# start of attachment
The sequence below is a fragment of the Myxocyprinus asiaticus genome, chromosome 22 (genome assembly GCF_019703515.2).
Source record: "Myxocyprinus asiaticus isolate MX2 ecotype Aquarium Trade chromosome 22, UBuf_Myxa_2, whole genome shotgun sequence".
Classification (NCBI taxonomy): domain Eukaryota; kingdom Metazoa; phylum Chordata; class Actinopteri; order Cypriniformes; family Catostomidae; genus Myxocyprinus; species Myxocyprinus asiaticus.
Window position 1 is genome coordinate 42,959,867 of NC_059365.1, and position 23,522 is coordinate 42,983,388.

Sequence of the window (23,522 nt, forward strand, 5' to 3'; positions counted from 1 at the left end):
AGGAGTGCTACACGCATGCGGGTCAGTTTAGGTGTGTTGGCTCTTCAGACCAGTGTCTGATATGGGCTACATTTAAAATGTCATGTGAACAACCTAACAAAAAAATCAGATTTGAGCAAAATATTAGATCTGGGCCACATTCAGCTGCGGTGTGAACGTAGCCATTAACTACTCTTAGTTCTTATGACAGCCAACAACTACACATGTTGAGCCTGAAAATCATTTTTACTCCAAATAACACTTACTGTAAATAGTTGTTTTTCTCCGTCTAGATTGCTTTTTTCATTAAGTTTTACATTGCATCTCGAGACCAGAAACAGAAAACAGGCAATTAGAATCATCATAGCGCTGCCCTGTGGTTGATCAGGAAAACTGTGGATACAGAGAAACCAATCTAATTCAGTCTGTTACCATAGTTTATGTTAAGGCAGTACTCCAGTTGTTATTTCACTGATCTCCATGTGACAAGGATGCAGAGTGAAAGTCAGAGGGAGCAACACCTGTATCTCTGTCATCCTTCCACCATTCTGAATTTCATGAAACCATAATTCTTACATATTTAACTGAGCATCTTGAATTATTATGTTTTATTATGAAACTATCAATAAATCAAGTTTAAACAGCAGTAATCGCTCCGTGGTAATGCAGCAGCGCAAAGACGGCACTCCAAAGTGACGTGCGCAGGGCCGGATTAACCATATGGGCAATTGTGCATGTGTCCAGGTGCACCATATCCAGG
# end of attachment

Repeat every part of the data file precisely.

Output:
The sequence below is a fragment of the Myxocyprinus asiaticus genome, chromosome 22 (genome assembly GCF_019703515.2).
Source record: "Myxocyprinus asiaticus isolate MX2 ecotype Aquarium Trade chromosome 22, UBuf_Myxa_2, whole genome shotgun sequence".
Classification (NCBI taxonomy): domain Eukaryota; kingdom Metazoa; phylum Chordata; class Actinopteri; order Cypriniformes; family Catostomidae; genus Myxocyprinus; species Myxocyprinus asiaticus.
Window position 1 is genome coordinate 42,959,867 of NC_059365.1, and position 23,522 is coordinate 42,983,388.

Sequence of the window (23,522 nt, forward strand, 5' to 3'; positions counted from 1 at the left end):
AGGAGTGCTACACGCATGCGGGTCAGTTTAGGTGTGTTGGCTCTTCAGACCAGTGTCTGATATGGGCTACATTTAAAATGTCATGTGAACAACCTAACAAAAAAATCAGATTTGAGCAAAATATTAGATCTGGGCCACATTCAGCTGCGGTGTGAACGTAGCCATTAACTACTCTTAGTTCTTATGACAGCCAACAACTACACATGTTGAGCCTGAAAATCATTTTTACTCCAAATAACACTTACTGTAAATAGTTGTTTTTCTCCGTCTAGATTGCTTTTTTCATTAAGTTTTACATTGCATCTCGAGACCAGAAACAGAAAACAGGCAATTAGAATCATCATAGCGCTGCCCTGTGGTTGATCAGGAAAACTGTGGATACAGAGAAACCAATCTAATTCAGTCTGTTACCATAGTTTATGTTAAGGCAGTACTCCAGTTGTTATTTCACTGATCTCCATGTGACAAGGATGCAGAGTGAAAGTCAGAGGGAGCAACACCTGTATCTCTGTCATCCTTCCACCATTCTGAATTTCATGAAACCATAATTCTTACATATTTAACTGAGCATCTTGAATTATTATGTTTTATTATGAAACTATCAATAAATCAAGTTTAAACAGCAGTAATCGCTCCGTGGTAATGCAGCAGCGCAAAGACGGCACTCCAAAGTGACGTGCGCAGGGCCGGATTAACCATATGGGCAATTGTGCATGTGTCCAGGTGCACCATATCCAGG